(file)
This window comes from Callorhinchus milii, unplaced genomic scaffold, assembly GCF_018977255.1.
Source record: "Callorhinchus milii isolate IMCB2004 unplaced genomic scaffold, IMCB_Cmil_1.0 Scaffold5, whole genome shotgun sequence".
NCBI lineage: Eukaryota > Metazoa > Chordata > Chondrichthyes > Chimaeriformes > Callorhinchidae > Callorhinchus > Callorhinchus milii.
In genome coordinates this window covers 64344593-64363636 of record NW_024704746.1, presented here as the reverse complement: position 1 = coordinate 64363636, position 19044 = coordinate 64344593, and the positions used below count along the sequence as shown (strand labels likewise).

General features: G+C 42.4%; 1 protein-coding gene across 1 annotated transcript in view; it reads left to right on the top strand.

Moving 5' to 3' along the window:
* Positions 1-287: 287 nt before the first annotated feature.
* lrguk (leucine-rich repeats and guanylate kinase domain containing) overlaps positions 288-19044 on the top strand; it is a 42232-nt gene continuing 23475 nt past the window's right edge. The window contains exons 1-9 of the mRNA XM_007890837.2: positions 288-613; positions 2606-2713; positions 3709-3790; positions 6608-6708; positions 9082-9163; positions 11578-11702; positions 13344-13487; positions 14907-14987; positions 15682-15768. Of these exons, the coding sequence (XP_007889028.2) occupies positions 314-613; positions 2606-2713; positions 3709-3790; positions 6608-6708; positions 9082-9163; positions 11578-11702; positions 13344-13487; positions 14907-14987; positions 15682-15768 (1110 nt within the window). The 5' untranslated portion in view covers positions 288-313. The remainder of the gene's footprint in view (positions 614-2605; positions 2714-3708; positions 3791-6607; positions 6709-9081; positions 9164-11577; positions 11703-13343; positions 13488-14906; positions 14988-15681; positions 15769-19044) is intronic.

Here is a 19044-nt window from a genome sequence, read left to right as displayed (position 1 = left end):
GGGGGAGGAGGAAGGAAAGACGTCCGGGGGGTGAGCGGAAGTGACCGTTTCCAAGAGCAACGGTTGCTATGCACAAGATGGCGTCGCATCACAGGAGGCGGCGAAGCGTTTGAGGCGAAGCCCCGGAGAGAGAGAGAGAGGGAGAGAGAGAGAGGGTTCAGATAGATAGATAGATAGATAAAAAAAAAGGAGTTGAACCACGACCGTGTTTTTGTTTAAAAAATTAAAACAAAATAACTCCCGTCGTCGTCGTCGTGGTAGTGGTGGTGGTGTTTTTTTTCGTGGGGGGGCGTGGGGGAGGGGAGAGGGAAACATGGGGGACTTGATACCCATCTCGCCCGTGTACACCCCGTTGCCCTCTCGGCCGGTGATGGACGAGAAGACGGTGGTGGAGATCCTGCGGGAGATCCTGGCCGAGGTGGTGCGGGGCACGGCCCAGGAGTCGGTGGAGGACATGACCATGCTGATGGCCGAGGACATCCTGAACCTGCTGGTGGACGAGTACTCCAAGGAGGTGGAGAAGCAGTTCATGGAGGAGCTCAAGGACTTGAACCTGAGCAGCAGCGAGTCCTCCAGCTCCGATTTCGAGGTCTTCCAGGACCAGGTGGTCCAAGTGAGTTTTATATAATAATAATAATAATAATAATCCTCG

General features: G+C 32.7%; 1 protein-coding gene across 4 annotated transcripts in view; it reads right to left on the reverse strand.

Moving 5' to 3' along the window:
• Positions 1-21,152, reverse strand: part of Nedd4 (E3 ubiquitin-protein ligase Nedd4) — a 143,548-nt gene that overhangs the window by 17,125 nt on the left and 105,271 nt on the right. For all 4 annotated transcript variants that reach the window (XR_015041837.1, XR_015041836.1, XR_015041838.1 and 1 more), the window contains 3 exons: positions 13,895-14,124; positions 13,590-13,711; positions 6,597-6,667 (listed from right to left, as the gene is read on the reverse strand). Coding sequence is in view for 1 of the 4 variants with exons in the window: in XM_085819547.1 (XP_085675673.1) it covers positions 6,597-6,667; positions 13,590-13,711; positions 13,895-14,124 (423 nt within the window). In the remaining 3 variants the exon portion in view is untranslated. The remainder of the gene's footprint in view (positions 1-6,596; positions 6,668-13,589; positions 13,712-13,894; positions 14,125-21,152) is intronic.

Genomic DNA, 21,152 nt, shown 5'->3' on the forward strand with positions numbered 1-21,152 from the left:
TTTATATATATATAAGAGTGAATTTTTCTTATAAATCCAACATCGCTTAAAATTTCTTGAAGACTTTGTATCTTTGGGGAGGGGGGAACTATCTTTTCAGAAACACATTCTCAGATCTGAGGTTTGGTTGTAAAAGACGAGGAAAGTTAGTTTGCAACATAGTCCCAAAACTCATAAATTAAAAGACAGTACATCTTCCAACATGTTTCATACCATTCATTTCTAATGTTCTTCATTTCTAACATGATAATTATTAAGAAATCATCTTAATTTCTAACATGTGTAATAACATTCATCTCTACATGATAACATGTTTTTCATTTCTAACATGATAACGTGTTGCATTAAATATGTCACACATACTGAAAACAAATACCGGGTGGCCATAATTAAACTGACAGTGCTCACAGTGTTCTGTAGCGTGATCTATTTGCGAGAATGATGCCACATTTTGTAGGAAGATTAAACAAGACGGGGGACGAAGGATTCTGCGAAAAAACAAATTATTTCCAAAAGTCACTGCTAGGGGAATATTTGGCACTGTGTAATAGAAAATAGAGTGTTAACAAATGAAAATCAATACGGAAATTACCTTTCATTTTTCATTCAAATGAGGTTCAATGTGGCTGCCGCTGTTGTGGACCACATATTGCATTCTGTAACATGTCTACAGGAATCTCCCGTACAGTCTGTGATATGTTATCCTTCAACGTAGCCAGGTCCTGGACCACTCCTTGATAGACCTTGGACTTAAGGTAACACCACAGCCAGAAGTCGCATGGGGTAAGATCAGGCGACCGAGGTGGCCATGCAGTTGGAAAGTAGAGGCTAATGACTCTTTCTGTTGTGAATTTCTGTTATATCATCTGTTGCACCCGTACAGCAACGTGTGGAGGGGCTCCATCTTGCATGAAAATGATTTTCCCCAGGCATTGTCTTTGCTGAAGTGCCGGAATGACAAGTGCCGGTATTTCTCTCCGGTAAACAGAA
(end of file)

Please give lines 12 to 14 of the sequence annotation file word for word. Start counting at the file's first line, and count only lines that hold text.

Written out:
Moving 5' to 3' along the window:
• Positions 1-21,152, reverse strand: part of Nedd4 (E3 ubiquitin-protein ligase Nedd4) — a 143,548-nt gene that overhangs the window by 17,125 nt on the left and 105,271 nt on the right. For all 4 annotated transcript variants that reach the window (XR_015041837.1, XR_015041836.1, XR_015041838.1 and 1 more), the window contains 3 exons: positions 13,895-14,124; positions 13,590-13,711; positions 6,597-6,667 (listed from right to left, as the gene is read on the reverse strand). Coding sequence is in view for 1 of the 4 variants with exons in the window: in XM_085819547.1 (XP_085675673.1) it covers positions 6,597-6,667; positions 13,590-13,711; positions 13,895-14,124 (423 nt within the window). In the remaining 3 variants the exon portion in view is untranslated. The remainder of the gene's footprint in view (positions 1-6,596; positions 6,668-13,589; positions 13,712-13,894; positions 14,125-21,152) is intronic.

Genomic DNA, 21,152 nt, shown 5'->3' on the forward strand with positions numbered 1-21,152 from the left: